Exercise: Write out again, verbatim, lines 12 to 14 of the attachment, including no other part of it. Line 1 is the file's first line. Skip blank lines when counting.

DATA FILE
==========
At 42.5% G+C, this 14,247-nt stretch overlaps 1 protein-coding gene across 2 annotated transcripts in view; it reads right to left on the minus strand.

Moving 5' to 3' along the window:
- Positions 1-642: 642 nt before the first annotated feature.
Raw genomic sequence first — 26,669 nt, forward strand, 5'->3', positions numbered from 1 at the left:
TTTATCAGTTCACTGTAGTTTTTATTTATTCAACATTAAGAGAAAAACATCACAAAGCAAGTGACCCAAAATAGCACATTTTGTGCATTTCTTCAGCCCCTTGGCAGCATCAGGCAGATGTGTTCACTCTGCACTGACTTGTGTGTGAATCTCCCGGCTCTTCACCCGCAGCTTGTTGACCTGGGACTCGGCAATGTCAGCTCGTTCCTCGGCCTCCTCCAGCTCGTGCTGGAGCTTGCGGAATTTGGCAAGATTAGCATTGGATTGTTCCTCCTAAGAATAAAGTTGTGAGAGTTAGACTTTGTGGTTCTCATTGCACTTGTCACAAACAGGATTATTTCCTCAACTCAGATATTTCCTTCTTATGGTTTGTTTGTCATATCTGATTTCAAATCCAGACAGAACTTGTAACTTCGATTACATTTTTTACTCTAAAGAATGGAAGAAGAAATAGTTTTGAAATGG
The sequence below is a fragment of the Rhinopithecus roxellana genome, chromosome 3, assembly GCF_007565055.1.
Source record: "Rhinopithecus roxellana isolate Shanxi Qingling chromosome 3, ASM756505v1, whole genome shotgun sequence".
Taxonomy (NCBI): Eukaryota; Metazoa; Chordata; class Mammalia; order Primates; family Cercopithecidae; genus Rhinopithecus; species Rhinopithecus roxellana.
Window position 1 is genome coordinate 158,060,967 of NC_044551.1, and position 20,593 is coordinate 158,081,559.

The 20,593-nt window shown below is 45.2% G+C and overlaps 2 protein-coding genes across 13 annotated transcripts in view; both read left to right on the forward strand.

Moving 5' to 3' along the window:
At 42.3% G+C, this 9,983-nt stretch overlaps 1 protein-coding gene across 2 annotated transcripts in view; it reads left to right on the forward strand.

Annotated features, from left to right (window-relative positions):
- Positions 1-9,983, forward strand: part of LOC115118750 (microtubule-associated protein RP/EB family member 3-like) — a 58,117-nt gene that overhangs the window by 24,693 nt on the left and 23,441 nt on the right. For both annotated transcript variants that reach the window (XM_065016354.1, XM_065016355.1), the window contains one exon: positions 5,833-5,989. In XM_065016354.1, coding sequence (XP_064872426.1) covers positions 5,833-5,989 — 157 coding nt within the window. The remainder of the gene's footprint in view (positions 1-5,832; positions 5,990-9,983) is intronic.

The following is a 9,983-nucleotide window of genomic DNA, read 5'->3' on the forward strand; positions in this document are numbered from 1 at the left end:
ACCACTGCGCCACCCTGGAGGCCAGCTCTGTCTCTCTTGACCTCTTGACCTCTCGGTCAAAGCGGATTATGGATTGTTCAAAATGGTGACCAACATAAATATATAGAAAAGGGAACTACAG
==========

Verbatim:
At 42.3% G+C, this 9,983-nt stretch overlaps 1 protein-coding gene across 2 annotated transcripts in view; it reads left to right on the forward strand.

Annotated features, from left to right (window-relative positions):
- Positions 1-9,983, forward strand: part of LOC115118750 (microtubule-associated protein RP/EB family member 3-like) — a 58,117-nt gene that overhangs the window by 24,693 nt on the left and 23,441 nt on the right. For both annotated transcript variants that reach the window (XM_065016354.1, XM_065016355.1), the window contains one exon: positions 5,833-5,989. In XM_065016354.1, coding sequence (XP_064872426.1) covers positions 5,833-5,989 — 157 coding nt within the window. The remainder of the gene's footprint in view (positions 1-5,832; positions 5,990-9,983) is intronic.